by Jake W Streamer | Published January 30, 2023
Photo by Jada Jennings
sIn 1976, the third floor of Nathaniel Rochester Hall contained a diverse slate of projects and workrooms, all the work of a student community from a wide range of disciplines and experience levels. This is RIT’s Computer Science House (CSH), one of the few special interest housing floors on campus.
Both the members on and off the floor are intimately familiar with their institutions. Almost everything in this typical RIT row of bedrooms has been built or modified, including drink machines, doorbells, lounges, and the internal network switching system.
This past July, CSH received a huge donation thanks in large part from an alumni connection at Wayfair LLC. This contribution, which came after the company liquidated one of its server farms and outsourced several of its data centers to Google, provided CSH with over $800,000 in server equipment, cabling, and hard drives.
A floor official secured the donation for CSH back in May 2022. What started as a simple Facebook post exploring the devices in use has become an ongoing conversation between CSH and their Wayfair contacts. The company’s servers, originally used for offsite cloud storage, eventually fell into the possession of a number of university groups, including RIT’s CSH.
Right now, the server room in the house is equipped with various machines running on a row of server racks. Some of these servers are maintained by CSH, but the majority are created and programmed by individual members.
CSH members have a habit of hosting their own servers using a wide range of virtual machines, and it’s an essential tool for any education group learning networking, computing, or systems administration. Members can create anything from obscure video games to media servers and web services. Such a device requires intense computing power which becomes very easy for CSH to supply with the acquired hardware.
CSH Systems Director Marie Strudel explained how this practice affects home culture. “There are a lot of… internal things that make an ecosystem of members.”
CSH members access these tools, in part, to create virtual machines, allowing them to advance their knowledge of computer science.
She added, “I think that’s the most important thing – giving people the resources to play with expensive hardware…powerful hardware.”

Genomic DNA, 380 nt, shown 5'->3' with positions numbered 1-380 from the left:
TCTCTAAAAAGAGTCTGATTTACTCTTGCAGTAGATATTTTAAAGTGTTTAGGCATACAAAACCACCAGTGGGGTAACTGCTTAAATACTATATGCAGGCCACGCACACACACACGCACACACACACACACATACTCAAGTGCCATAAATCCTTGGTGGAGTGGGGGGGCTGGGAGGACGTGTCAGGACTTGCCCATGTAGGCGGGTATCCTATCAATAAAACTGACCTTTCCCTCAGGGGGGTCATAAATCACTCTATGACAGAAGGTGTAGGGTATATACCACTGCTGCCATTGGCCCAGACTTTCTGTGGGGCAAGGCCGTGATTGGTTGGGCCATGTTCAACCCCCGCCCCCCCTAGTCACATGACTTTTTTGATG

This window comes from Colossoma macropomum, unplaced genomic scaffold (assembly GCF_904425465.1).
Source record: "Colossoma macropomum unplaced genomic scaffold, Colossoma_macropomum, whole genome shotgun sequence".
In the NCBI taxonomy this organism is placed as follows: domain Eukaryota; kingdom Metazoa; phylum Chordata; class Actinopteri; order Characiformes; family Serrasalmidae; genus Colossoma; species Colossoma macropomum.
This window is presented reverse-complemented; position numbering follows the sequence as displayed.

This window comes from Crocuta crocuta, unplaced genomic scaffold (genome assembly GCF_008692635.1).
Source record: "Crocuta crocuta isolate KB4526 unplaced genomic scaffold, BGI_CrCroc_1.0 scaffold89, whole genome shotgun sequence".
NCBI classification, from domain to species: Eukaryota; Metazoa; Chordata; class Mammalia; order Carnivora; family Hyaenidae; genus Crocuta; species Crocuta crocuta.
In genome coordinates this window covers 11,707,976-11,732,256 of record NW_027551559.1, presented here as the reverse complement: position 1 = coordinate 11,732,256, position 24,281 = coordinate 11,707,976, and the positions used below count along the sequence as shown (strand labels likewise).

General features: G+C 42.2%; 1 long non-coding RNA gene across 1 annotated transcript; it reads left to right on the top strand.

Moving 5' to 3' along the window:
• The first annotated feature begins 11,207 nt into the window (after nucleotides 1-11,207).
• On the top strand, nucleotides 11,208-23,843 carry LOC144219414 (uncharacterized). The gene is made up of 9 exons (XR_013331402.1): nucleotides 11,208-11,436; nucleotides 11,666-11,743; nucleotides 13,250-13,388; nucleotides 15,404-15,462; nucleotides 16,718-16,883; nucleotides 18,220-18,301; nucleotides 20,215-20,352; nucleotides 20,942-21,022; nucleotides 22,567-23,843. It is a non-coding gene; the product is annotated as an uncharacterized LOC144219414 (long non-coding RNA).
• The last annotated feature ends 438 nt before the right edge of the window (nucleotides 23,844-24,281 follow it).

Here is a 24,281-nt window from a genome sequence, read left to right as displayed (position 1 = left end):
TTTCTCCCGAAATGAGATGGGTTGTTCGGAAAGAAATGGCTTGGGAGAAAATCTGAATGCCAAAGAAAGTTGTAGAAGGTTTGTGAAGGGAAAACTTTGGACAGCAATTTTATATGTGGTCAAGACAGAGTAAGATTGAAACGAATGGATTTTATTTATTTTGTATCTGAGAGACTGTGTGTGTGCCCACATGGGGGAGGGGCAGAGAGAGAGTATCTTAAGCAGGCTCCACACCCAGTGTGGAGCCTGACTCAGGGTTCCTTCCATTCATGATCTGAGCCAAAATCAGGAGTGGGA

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RIT links It is a convenient hub for viewing and quickly navigating through the various RIT sites that students use every day.
“And yes, we want to host more game servers,” McDade added.
CSH has earned a reputation for hosting video game servers, which are enjoyed by students and off-campus gamers alike. For example, RIT Counter Strike: Global Offensive has been running for more than five years and has been frequently visited by international gamers.
The total amount of the contribution is very large. “We received 1.2 petabytes of hard drive storage space,” McDade estimated. That equates to 1.2 million gigabytes, or the equivalent storage capacity of 4,000 laptops for the average consumer.
McDade then discussed the backups that are on the CSH servers. “Our main storage cluster has 300 TB of available storage and triple redundancy… so we have 900 TB in use right now as triple redundant storage.” This easily doubles your existing storage capabilities for more backups, programs, services, and other projects.
CSH has been a diligent and innovative congregation of the student body for many years, and the group is poised to cement its position as a key participant in the RIT community.
“We would also like to open the door to hosting websites for students and offering computing to others on campus,” said McDade.
The home servers already host the websites of many student organizations and special interest houses, including the House of General Science and Art House.
“If there are students or faculty who would like to host something or use our computers, we can facilitate that,” McDade added. “[The house] He has a dedicated team of [systems administrators] Willing to help get a website up and running on our servers.”
McDade also explained that the new hardware allows the home to retire old PCs. CSH has already started reaching out to local organizations that have a known hardware need.
“All of our old devices came to us in previous donations… some from [University of Rochester] Laser Energetics Lab, some from LinkedIn. These machines have served us well for a number of years and we hope they will do the same for others.”
“I think that’s the most important thing – giving people the resources to play with expensive…and powerful hardware.” “If there are students or faculty who would like to host something or use our computers, we can facilitate that.”